Arizona is slowly reopening, but hospitals in the state continue to see severely ill COVID-19 patients and providers are bracing for another surge.
Not only are health leaders preparing for a continuation of COVID-19 in Arizona and a possible surge of illness in the fall and winter, but they are also preparing for 2021, too.
Unless a vaccine is ready, more COVID-19 illnesses could show up next spring.
“My concern is that people might think that because the state is opening, that the virus has gone away. The virus is still here,” said Dr. Marjorie Bessel, the chief clinical officer for Banner Health, which is the state’s largest health system.
“We have more than 400 people hospitalized right now in our system who are either COVID positive or under suspicion. We have 100 people on ventilators in that same category. … The threat of the pandemic will not substantially go away for some time.”
As of Tuesday, Arizona’s total identified cases rose to 14,566, and its tally of known deaths was 704.
There were 792 people hospitalized for suspected or confirmed COVID-19 statewide and that number has not been going down.
Twice last week the number of hospitalizations in Arizona broke the 800 mark — the highest number since the state began publicly reporting hospitalizations April 9.
Some epidemiologists say the heat of summer could slow, though not stop the spread of the virus, only to have it come back in the fall.
Some predictions show a protracted first wave of illness, others show a secondary wave.
“There’s a lot of uncertainty about what’s going to happen. We’re not out of this yet,” said Dr. Keith Frey, chief medical officer for Dignity Health in Arizona, which operates six hospitals in the state.
“A worst-case scenario would be we still have a lot of COVID-19 and we next year also have a very bad flu season,” he said. “That can consume some of the same resources.”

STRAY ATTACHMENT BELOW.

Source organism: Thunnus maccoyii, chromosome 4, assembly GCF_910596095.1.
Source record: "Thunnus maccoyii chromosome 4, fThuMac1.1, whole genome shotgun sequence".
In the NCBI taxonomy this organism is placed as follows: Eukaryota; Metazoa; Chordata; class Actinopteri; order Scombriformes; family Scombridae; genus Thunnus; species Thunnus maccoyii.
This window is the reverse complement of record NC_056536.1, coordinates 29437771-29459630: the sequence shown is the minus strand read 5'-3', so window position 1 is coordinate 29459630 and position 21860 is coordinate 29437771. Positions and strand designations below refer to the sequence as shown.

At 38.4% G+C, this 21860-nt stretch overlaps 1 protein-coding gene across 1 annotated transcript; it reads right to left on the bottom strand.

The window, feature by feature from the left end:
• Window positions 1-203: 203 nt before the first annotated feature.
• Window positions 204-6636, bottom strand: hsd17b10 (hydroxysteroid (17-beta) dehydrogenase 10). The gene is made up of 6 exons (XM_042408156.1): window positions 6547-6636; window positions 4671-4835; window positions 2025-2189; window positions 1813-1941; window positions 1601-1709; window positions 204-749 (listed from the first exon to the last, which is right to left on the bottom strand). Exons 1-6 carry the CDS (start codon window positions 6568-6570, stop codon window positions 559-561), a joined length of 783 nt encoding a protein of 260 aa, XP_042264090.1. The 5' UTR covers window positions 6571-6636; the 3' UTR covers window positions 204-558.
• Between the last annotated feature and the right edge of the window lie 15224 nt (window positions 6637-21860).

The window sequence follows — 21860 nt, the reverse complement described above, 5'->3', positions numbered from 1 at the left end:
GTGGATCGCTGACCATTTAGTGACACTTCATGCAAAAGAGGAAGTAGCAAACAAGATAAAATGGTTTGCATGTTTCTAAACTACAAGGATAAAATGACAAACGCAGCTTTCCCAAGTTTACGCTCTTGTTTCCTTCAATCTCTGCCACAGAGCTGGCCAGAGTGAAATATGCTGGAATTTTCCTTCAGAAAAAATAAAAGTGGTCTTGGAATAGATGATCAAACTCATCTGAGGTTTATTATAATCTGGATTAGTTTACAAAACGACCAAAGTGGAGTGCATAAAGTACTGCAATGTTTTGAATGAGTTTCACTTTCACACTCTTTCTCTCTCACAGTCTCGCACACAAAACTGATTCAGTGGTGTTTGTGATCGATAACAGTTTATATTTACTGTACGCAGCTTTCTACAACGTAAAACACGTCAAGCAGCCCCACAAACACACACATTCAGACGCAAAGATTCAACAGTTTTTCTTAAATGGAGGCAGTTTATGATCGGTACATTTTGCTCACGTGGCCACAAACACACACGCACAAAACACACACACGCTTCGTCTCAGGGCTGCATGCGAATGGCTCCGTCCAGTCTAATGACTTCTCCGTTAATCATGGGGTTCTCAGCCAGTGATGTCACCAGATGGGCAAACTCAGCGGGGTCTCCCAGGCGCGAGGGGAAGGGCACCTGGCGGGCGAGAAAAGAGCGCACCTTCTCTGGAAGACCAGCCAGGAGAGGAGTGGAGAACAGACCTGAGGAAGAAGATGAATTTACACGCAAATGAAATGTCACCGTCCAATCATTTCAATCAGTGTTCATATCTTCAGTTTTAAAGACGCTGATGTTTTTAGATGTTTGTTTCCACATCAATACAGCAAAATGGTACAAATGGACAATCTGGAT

As more residents return to normal lives, there could be a spike in hospitalizations in a month or two “if safe behaviors aren’t practiced,” says an op-ed signed this week by the chief medical officers for eight major hospital systems in Arizona.
“There will be a rise in cases because of relaxed social distancing,” said Felicia Goodrum, a virologist in the Department of Immunobiology at the University of Arizona. “It’s going to be interesting to see how the state responds to seeing that spike.”
Here’s what we know about a so-called “second wave” of COVID-19 in Arizona.
Plans call for a statewide COVID-19 hospital surge system to remain in effect for a year.
Arizona has a statewide surge line that aims to evenly distribute ill COVID-19 patients to hospitals across the state so that no single entity is overwhelmed and to ensure that equipment such as ventilators and intensive care beds are available to those who need them.
That means rival hospitals and hospital systems across the state that normally compete against one another are sharing patients.
The surge line has been in place since April 21, and has been funded for a year, said Frey who worked on developing the system with the state and other Arizona health leaders.
“This is going to run for weeks or months to get through this particular seasonal version of (COVID-19),” Frey said. “Depending on the timing and distribution of a vaccine sometime in 2021, we could have yet another round of this next winter and spring.”
It’s possible the surge line will go dormant for a period and reactivate if cases wane, he said.
A second wave of illness could coincide with flu season
A season of COVID-19 and flu could be “horrible,” the UA’s Goodrum said.
“They are two really bad respiratory pathogens,” she said. “Regular flu season killed about 0.1% of people infected and COVID is killing at least .2%, so about twice that. So it’s like a severe flu. Of course, we have no immunity to COVID. We don’t even have ready antivirals. … With COVID, there’s so much we don’t know, still.”
An influx of patients ill with flu and respiratory syncytial virus, typical during late fall and winter months, could come at the same time hospitals are treating a second wave of patients ill with COVID-19, the illness caused by the SARS-CoV-2 virus, Banner Health’s Bessel said.
“One of the things that’s of course on our radar screen now is the fall/winter season,” she said.